Thursday, April 03, 2008

Wild conspiracy theories laid to rest...or are they?

My friend Crystal runs a book review blog and she tagged me as follows:

Open the nearest book to page 123 and post the fifth sentence.

Well, The Israel Lobby it is:

"The prosettlement group Americans for a Safe Israel distributed a thirty-page pamphlet smearing Breira's leaders for their involvement with other left-wing causes and referring to them as "Jews for Fatah."

Yeah. Reading this book is definitely not kick-back-and-relax time, which is why I had to hang my head in shame at the library this morning and have them transfer the Express Checkout (3 weeks, no renewals, due today) to Miriam's library card.

But as long as we're talking about this book, let's talk about it.

First of all, I realize it's highly likely that many/most of you have no interest in the subject of this book, if you are at all even aware that such a thing as "the Israel lobby" exists. I don't mean that as an insult to anyone's intelligence, either. The Israel lobby itself, in fact, would have you believe that it doesn't really exist - it would rather you see the effects of its efforts at work in US foreign policy (and, indeed, in some aspects of daily life, the news media, and higher education) without you recognizing them as such.

But if you've ever spent even a few moments talking politics with someone from the Middle East, you have almost certainly discussed the subject, even if you don't know it.

I think an alternate title for this book could very fittingly be: An Ajnabi's Guide to Debunking or Confirming All Those Crazy Conspiracy Theories Arabs Are Always Telling You About. Here are some of the more interesting questions addressed by The Israel Lobby:

-Exactly how much money does America give Israel every year, and what is it used for?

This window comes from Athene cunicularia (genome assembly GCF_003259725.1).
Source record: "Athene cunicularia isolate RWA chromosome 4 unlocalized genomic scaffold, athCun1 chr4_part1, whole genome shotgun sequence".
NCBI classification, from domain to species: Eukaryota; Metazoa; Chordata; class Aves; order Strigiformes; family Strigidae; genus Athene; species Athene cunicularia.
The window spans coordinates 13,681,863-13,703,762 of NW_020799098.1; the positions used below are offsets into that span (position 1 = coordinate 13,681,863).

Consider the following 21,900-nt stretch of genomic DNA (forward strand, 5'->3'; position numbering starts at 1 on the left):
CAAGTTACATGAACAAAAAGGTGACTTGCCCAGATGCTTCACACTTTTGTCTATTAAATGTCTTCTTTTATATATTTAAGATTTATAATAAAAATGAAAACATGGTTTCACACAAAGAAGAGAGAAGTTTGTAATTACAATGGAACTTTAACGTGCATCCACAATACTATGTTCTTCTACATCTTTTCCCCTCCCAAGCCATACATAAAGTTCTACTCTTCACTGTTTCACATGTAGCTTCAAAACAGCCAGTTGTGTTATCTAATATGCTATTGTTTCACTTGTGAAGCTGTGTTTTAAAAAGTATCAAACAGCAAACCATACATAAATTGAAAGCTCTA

-Is Israel a strategic ally or a foreign relations liability?

-So, all those bombs Israel dropped on Lebanon during the 2006 summer war - were they purchased with American money?

-Who was the first to use suicide bombings in the Middle East?

-What is the true story of the failed Camp David talks?

-Since when is being an Arabist a bad thing?

-Does Israel always do what America tells it to do, and is their continued financial aid contingent on cooperation?

And I'm not even done reading yet.

The most frightening thing about reading this book has been discovering how many of those "wacky conspiracy theories" we wrote off with a laugh in Damascus actually have a strong basis in truth, or are in fact entirely true.

The authors, John J. Mearsheimer and Stephen M. Walt, faced an uphill, bumpy road to publication, and the story of the book's genesis is fascinating. Also, I don't know that I've ever read such a thoroughly researched book before.

Before you try to tell yourself that you couldn't possibly care about a subject like this one, think again. Our relationship with Israel and the impact this relationship has on our global foreign policy affects you very much. Think of your personal views on the Israel-Palestine conflict. Do your elected representatives carry that view to their boss(es)? Do you think the conflict has anything to do with terrorism, or the safety of Americans and American interests abroad? How interested are you in what causes or ideologies your tax dollars support, and at whose (figurative) expense?

So although I can't really say I look forward to discussing politics with Arabs in the near future, at least when it happens, I'll be more prepared.

Aaaaaanyway, I tag Eevi, Lark, and Liz. If you dare.


Liz Johnson said...

Wow. I could get on a real soapbox here. But I won't. At least I'll really try not to.

It is not un-American or un-patriotic to be sympathetic with the Palestinians and/or Arabs in the Middle East. It is also not un-American or un-patriotic (or "LIGHT TREASON," as I once had somebody call it to my face) to question our country's motives in the "aid" they send to certain countries or groups, and it is definitely not any of the things listed above to question our country's motives for going to war. In fact, I would argue quite the opposite - it is our RIGHT as Americans, our PRIVILEGE as Americans, and our DUTY as Americans to be invested in our government, and to find out as much as possible about our foreign policy, and where the real "interests" lie.

I also find it interesting that Christians also call it as sort of "anti-Christian" to question anything that Israel does or doesn't do, because they are the "chosen people" and thus have a blanketed Divine Right to basically do whatever they want to the "Gentiles." And when I hear people argue things like that, I run a gamut of emotions ranging from sheer pity for the person to a validation of "yes, this is why our country is so screwed up."